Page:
Pandza embarks on double mission
Katarina Pandza is out on double duty this week.
The 19-year-old talent wants to steer Austria’s under-20 team to the Women’s Junior (U20) World Championship 2022 in Slovenia. And she wants to help the senior national team to get a step closer to the Women’s EHF EURO 2022, also in Slovenia, which is co-hosting the event with North Macedonia and Montenegro in November.
Her parents and grandparents didn’t play it, but Katarina Pandza and her two younger sisters got infected by the handball virus at a young age in Vienna.
Meanwhile Katarina and Ana are playing together in Austria’s under-20 team, while Ana and the youngest sister are part of the youth team of Austria’s leading club, Hypo Niederösterreich.
Katarina Pandza was dreaming of becoming handball professional at an early age. Combining her talent with hard work, she has worked her way up and, still at the age of just 19, is a member the Austrian national team.
Even more so, she has already competed at her first major tournament: the IHF World Championship 2021 in Spain last December.
At the age of 17, Pandza made a huge step to accelerate her career: leaving home in Vienna and going abroad, joining German Bundesliga team TuS Metzingen.
“I exactly knew what I wanted. And now, three seasons later, I know that this was exactly the right step for my future. We have many talents in our club, which cares a lot about young players,” says Pandza, who has recently extended her contract with Metzingen until 2024.
In 2019, she became top scorer of the W17 EHF EURO in Slovenia with 66 goals. Her name made the headlines, and Pandza had her debut in the Austrian women’s national team age age 17
In 2021, she was also the best scorer at the W19 EHF EURO, again in Slovenia, with 68 goals. She became part of the EHF ‘Respect Your Talent’ programme – though she had to miss the RYT Camp in Vienna last December as there were just too many matches to be played.
Pandza will be part of the Austrian team that meet Faroe Islands twice for a double-header in group 2 of the Women’s EHF EURO 2022 Qualifiers this week, with the match in Torshavn on Wednesday at 20:00 CET and the match in Maria Enzersdorf on Saturday at 17:30 CET (both live on EHFTV).
And if that were not enough to look forward to, Pandza will also be playing for the under-20 national team this week, seeking a spot at the Women’s U20 World Championship 2022 in a three-team qualification event in Hollabrunn. Austria play Lithuania on Friday and Netherlands on Sunday. Only the winners of this event qualify for the finals tournament in Slovenia in June and July.
The start to her busy week got a delay when the Austrian team got stuck at Copenhagen airport on Monday and had to stay overnight in the Danish capital instead of getting to Faroe Islands.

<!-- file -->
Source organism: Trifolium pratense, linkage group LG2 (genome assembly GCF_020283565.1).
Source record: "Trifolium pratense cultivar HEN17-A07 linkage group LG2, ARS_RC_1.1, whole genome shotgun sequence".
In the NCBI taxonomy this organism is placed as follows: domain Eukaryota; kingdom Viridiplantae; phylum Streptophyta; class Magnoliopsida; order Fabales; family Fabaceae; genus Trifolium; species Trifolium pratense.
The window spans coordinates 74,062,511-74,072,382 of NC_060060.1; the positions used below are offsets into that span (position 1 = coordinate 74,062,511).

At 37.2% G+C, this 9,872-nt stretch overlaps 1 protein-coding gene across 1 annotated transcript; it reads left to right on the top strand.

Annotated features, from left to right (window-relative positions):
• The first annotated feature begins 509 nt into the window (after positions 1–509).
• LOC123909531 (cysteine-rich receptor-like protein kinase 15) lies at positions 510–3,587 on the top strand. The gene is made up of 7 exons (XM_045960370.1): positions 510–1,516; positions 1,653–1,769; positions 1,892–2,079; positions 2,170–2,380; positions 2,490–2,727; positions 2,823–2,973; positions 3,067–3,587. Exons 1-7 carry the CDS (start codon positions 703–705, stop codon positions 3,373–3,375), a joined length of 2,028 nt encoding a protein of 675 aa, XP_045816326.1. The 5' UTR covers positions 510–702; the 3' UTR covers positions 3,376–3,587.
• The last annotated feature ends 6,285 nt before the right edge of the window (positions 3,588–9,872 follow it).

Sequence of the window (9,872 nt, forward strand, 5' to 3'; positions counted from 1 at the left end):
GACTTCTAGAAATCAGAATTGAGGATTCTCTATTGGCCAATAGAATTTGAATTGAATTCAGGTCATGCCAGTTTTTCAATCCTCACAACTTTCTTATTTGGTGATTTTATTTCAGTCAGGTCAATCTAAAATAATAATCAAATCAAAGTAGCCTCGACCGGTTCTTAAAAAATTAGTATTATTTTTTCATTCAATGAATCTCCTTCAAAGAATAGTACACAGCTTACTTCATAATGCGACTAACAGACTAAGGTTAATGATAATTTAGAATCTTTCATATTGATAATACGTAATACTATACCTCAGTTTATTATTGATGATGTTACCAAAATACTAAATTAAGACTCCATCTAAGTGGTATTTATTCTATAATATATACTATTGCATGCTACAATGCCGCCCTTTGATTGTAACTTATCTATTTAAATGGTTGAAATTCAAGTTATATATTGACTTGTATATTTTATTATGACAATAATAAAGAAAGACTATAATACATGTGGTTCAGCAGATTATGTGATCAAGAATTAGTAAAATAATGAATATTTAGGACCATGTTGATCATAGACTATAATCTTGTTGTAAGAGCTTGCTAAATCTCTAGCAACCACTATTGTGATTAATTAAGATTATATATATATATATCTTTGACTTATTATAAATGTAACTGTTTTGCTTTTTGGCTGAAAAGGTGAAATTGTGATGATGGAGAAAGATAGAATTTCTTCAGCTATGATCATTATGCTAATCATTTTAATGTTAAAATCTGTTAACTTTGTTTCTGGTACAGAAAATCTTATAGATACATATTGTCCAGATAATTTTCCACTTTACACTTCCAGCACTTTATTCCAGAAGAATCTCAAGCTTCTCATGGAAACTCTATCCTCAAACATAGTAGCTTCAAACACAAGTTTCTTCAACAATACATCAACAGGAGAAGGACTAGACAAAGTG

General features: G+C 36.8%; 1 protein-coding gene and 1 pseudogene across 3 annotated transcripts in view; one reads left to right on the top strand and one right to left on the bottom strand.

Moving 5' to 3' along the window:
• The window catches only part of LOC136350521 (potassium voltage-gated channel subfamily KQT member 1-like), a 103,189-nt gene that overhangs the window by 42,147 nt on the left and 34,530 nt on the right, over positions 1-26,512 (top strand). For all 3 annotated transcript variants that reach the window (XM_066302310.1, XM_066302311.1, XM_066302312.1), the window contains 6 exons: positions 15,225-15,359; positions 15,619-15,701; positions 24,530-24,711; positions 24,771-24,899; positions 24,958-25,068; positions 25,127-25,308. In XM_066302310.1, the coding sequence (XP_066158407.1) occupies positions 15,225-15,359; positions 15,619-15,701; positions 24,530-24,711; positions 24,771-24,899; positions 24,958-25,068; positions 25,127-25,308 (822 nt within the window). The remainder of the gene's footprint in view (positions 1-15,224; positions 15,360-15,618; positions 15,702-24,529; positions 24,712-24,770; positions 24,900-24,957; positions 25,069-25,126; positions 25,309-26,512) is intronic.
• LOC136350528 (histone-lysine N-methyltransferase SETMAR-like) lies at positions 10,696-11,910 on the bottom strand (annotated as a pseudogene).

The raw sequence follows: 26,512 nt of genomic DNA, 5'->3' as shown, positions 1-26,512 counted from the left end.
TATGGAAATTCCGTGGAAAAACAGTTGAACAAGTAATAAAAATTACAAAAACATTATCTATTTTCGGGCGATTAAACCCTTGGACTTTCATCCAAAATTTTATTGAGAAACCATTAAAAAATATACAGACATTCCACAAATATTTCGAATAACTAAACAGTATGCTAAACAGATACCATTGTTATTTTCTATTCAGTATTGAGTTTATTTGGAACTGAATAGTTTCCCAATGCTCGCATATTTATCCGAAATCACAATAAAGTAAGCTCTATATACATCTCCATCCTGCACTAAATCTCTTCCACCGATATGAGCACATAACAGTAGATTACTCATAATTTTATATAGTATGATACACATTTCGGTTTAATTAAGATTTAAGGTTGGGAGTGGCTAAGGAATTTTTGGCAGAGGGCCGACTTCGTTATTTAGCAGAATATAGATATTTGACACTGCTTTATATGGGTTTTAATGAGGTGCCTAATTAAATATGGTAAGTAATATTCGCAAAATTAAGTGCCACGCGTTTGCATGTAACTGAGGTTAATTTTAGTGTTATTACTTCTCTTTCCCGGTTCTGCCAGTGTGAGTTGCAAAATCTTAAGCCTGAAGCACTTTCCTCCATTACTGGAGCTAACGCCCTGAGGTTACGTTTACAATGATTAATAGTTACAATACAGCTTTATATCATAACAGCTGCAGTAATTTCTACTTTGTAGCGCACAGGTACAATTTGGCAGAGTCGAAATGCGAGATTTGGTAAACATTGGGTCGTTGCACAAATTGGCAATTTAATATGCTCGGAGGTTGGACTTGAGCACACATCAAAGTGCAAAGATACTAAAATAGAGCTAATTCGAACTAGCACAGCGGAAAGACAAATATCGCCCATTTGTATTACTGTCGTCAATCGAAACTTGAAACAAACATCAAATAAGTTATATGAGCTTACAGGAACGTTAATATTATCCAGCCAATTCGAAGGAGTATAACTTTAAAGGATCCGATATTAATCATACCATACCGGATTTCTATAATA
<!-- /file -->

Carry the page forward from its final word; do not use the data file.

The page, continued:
Pandza is aware four points against Faroe Islands are a must for Austria to remain in the race for the EHF EURO, with the currently on just one point from a draw against Romania and a defeat against Denmark.
I exactly knew what I wanted. And now, three seasons later, I know that this was exactly the right step for my future. We have many talents in our club (TuS Metzingen), which cares a lot about young players.
Her debut at a major tournament in Spain a few months ago, where Austria appeared at their first World Championship in 12 years, has made her hungry for more.
“It was such a huge experience to play the World Championship in December, despite all those Covid problems we had in our team: I was infected, our whole coaching staff was ruled out, and many of my teammates as well.” says Pandza, who tested positive even before leaving for Spain.
In the end, Pandza did play in three matches for Austria.
“I was so happy that I could made it. Under different circumstances, we would have finished much better. When you have once played a major tournament, you want to be part of them every year.”
Austria will definitely be part of the EHF EURO 2024, which they co-host Hungary and Switzerland.
“But we aim to play also at the two tournaments before,” Pandza says optimistically.
“Of course, playing an EHF EURO on home ground is something very special. Our team is developing in the right way, we have a good mixture of experience and talent, and handball in general is taking a great development in Austria.”
Pandza calls Domagoj Duvnjak her idol – and THW Kiel, where Duvnjak teams up with Austrian star Nikola Bilyk, “of course” her favourite team.
“I love the way he plays, and I am trying to copy many things from him, mainly from his style in attack,” Pandza says about Duvnjak.
Despite her two top scorer awards, Pandza sees herself mainly as a team player.
“No matter how many goals I score, it is all about the team. I am not the one who is happy with 10 goals regardless the result,” says Pandza, who is a left back, but is also used as a centre back or even a right back by her national coach Herbert Müller, whose brother Helfried is the Austrian U20 coach.
“Both have talked a lot about this upcoming week and how to balance our workload. Nora Leitner and I are nominated for both the women’s team and the U20. We are both eager to play for both teams and we all agreed that the women’s team has priority.”